Through its award-winning Livable Centers Initiative (LCI), the Atlanta Regional Commission (ARC) is awarding 13 local governments a total of $34 million to build innovative transportation projects. These communities will use the grants to make their LCI study areas more walkable, livable and, in some cases, more supportive of transit.
The recipients have been awarded grants in the past that helped them create plans to reduce traffic congestion and improve air quality by better connecting homes, shops and offices; enhancing streetscapes and pedestrian amenities; and improving access to transit options. The LCI transportation funds were awarded to communities that have taken strides to follow through with those plans.
The 13 communities chosen, out of 48 that applied are:
- City of Atlanta (Buckhead Community), Peachtree Corridor, $1.5 million
- City of Conyers, Hardin/O’Kelly Bike and Pedestrian Facilities, $3.6 million
- City of Decatur, Clairemont-Commerce-Church Bike and Pedestrian Improvements, $2.1 million
- City of Doraville, New Peachtree Bike and Pedestrian Improvements, $2.3 million
- City of East Point, Downtown-MARTA Connectivity Project, $3.9 million
- City of Fairburn, West Broad Street Bike and Pedestrian Facilities, $3.1 million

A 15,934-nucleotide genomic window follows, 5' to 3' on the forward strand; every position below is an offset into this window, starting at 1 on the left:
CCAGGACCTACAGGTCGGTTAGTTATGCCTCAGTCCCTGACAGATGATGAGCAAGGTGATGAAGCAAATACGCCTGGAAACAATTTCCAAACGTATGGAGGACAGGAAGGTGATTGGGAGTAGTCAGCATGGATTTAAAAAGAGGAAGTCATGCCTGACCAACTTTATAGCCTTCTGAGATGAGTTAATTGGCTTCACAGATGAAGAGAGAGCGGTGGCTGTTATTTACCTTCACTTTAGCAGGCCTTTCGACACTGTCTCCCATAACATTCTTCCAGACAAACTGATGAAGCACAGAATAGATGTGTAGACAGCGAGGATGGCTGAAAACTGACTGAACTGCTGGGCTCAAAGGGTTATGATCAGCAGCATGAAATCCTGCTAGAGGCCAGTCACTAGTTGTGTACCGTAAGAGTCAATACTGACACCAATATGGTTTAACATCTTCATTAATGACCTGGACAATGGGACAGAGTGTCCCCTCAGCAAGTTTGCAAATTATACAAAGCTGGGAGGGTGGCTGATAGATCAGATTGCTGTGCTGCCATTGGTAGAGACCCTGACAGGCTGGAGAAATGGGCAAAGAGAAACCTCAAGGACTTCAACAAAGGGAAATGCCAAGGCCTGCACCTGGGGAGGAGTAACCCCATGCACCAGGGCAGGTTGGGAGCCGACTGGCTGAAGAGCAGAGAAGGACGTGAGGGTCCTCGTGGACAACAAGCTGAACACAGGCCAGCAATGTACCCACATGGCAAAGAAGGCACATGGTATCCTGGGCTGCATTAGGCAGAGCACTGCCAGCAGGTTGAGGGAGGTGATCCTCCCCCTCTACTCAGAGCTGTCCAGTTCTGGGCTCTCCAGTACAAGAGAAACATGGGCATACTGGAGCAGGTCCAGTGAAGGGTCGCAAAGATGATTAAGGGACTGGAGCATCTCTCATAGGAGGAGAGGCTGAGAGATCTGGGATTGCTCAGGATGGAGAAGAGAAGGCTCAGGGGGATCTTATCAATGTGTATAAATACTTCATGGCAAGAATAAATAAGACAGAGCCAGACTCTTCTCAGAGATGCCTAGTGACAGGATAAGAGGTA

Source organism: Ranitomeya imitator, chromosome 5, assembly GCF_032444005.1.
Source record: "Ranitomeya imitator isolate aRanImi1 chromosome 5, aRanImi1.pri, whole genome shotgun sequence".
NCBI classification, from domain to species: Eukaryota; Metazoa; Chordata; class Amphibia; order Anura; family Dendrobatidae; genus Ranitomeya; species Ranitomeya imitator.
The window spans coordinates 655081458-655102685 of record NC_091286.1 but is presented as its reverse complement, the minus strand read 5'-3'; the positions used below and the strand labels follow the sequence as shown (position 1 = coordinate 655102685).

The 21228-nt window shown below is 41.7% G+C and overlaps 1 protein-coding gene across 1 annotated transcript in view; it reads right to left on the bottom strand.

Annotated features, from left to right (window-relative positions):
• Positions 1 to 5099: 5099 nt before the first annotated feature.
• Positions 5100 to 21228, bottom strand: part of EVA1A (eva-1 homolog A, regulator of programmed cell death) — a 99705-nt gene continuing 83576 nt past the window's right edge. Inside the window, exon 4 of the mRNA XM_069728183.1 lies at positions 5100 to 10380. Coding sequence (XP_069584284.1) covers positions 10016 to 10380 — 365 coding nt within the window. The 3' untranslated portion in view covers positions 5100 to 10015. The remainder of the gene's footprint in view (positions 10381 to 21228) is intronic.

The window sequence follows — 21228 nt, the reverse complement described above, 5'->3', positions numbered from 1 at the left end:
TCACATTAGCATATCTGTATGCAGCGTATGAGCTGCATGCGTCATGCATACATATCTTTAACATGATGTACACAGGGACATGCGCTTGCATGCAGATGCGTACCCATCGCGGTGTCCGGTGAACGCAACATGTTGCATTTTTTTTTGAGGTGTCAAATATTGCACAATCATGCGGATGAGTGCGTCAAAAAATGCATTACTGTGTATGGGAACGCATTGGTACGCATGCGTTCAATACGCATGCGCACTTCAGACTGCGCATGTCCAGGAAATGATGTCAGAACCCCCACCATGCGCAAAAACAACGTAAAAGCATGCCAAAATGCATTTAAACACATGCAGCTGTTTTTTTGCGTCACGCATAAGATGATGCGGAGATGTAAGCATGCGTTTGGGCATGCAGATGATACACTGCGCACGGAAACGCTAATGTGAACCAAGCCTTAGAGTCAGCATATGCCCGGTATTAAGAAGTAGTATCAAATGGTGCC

- City of McDonough, Town Square Connectivity and Pedestrian Safety, $1.3 million
- City of Atlanta (Midtown District), Juniper Street Bike and Pedestrian Facilities, $3.4 million
- City of Monroe, North Broad Street Bike and Pedestrian Improvements, $1.6 million
- DeKalb County, Lake Hearn Drive, Perimeter Summit Parkway, Parkside Place Bike and Pedestrian Facilities, $3.1 million
- City of Atlanta, Ponce de Leon Avenue Pedestrian Facilities and Beltline Connections, $4 million
- City of Suwanee, Buford Highway Bike and Pedestrian Facilities and intersection improvements, $3.3 million
- DeKalb County, Tucker Streetscape, $960,000
The LCI program is funded with federal transportation dollars. Once communities have completed their plans, they are eligible for this larger pot of federal funding to build the transportation projects required to see their plans realized. Each community must also pay matching funds to help cover project costs.
“LCI has helped communities across metro Atlanta re-tool and redesign over the years, creating more places that attract residents and businesses alike,” said Doug Hooker, ARC Executive Director. “This program is a model for others around the country and has helped to create or finalize many of our region’s most innovative and livable communities.”
Since the first LCI grants were awarded in 2000, more than 84,000 residential units, 21 million square feet of commercial space and 45 million square feet of office space are either planned, under construction or completed in these areas. Region-wide, 41 percent of all office space built since 2000 has been built within LCI areas. And, LCI areas have attracted eight percent of all new residential units and 21 percent of all new commercial development built in the region.
For more on ARC’s LCI program and a list of past recipients, visit www.atlantaregional.com/lci